“It was good to hear they weren’t scared,” Steven says. Afterward, however, the instructors told the group they’d never been through a storm of this endurance, and never lost 75 percent of their tents.

They only slept 10 to a tent one night. The next day, they repaired the tents and them all set up again.

So at this point, you’re probably thinking, what about going to the bathroom?

Steven and the guys bought portable urinals. Eventually, the young woman learned to use it, too.

“We were all very proud of her,” he says. As well they should be.

Being off the grid, Steven says, was an interesting experience. No one sat around, staring at a phone screen.

“It was kinda nice and kinda freeing, not thinking, ‘Where’s my phone?’ and ‘Is my phone charged?’” Steven says. “We just talked and hung out. One guy brought his harmonica and we had jam sessions.”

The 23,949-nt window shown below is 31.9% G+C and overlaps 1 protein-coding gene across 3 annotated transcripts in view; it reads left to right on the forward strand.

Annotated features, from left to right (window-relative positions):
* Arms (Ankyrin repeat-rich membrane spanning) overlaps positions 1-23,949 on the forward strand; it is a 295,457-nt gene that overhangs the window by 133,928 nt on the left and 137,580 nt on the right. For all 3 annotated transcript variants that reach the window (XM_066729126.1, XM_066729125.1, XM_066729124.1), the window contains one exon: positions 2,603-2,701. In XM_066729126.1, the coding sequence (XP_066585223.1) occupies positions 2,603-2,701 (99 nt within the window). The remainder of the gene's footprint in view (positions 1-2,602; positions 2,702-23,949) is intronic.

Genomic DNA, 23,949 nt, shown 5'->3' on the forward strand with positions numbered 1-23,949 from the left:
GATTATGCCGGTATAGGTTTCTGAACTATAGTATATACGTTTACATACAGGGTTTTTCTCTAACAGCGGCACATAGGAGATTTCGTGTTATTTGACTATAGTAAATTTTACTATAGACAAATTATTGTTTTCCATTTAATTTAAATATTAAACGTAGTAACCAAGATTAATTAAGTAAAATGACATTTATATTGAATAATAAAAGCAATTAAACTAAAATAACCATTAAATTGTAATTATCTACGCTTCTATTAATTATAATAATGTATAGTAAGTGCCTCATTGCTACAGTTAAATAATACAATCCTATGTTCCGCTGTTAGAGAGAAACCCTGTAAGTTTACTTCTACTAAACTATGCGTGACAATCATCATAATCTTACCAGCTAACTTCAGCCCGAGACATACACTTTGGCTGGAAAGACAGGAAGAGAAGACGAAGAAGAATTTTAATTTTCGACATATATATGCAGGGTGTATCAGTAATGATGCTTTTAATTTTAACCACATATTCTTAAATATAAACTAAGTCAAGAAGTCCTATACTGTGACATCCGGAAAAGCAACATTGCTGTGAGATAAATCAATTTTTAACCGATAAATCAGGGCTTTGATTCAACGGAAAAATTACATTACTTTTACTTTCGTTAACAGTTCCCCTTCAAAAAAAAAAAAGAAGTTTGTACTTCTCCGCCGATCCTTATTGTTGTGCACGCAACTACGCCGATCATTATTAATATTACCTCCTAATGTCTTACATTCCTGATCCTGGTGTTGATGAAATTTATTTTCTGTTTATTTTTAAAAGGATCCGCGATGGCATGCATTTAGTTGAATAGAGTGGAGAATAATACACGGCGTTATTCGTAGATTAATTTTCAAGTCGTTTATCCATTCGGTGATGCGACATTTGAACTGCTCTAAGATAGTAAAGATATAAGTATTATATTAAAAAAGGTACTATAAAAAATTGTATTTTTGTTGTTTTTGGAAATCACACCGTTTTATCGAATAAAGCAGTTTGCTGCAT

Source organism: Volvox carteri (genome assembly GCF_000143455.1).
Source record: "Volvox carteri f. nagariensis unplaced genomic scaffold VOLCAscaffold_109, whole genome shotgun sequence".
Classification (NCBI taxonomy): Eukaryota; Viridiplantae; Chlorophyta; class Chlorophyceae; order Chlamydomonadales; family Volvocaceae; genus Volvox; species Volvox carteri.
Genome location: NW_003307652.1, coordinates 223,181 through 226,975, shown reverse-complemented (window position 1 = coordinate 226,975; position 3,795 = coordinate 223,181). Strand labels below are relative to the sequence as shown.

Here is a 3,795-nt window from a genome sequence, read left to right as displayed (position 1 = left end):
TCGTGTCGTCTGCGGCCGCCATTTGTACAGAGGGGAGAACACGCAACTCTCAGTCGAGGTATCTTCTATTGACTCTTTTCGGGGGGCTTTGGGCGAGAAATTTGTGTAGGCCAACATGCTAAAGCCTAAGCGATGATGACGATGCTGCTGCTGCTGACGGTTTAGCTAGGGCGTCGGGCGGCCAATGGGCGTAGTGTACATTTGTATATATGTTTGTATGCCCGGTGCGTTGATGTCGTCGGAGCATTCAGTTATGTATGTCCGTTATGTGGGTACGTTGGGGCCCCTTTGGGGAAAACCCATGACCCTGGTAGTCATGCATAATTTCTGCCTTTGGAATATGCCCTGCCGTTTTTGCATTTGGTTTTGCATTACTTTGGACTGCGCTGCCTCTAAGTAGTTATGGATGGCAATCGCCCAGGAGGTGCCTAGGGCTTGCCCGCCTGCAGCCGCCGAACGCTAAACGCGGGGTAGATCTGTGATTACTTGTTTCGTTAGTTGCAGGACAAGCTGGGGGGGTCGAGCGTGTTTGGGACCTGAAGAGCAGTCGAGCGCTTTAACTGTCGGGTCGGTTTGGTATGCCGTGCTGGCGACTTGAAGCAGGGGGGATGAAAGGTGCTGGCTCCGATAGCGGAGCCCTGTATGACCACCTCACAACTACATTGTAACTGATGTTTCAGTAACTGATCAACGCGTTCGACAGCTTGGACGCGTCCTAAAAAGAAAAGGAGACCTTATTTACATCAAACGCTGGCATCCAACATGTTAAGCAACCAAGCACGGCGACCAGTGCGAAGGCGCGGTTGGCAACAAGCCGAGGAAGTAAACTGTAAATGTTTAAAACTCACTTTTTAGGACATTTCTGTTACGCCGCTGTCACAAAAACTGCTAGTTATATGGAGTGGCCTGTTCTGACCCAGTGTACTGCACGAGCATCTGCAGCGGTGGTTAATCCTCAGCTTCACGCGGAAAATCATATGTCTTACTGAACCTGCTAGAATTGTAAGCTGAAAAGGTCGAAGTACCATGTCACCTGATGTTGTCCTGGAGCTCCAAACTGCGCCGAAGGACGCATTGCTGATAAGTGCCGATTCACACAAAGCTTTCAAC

They read in the tents, exchanging paperback books. They played 20 questions, and cards if the cards weren’t too soggy. Steven wrote a lot in his journal, and wrote letters home, which he mailed later. When there was nothing to do, he slept.

When Steven leaves to go somewhere he always checks for phone, keys and wallet. On the expedition, he checked for his lip balm and stove lighter.

The time away from technology proved a good exercise for Steven as well, as he can’t have anything at work that takes pictures. His phone will be locked up eight hours a day.

His parents are glad to have him back stateside, although they, too, appreciate the experience.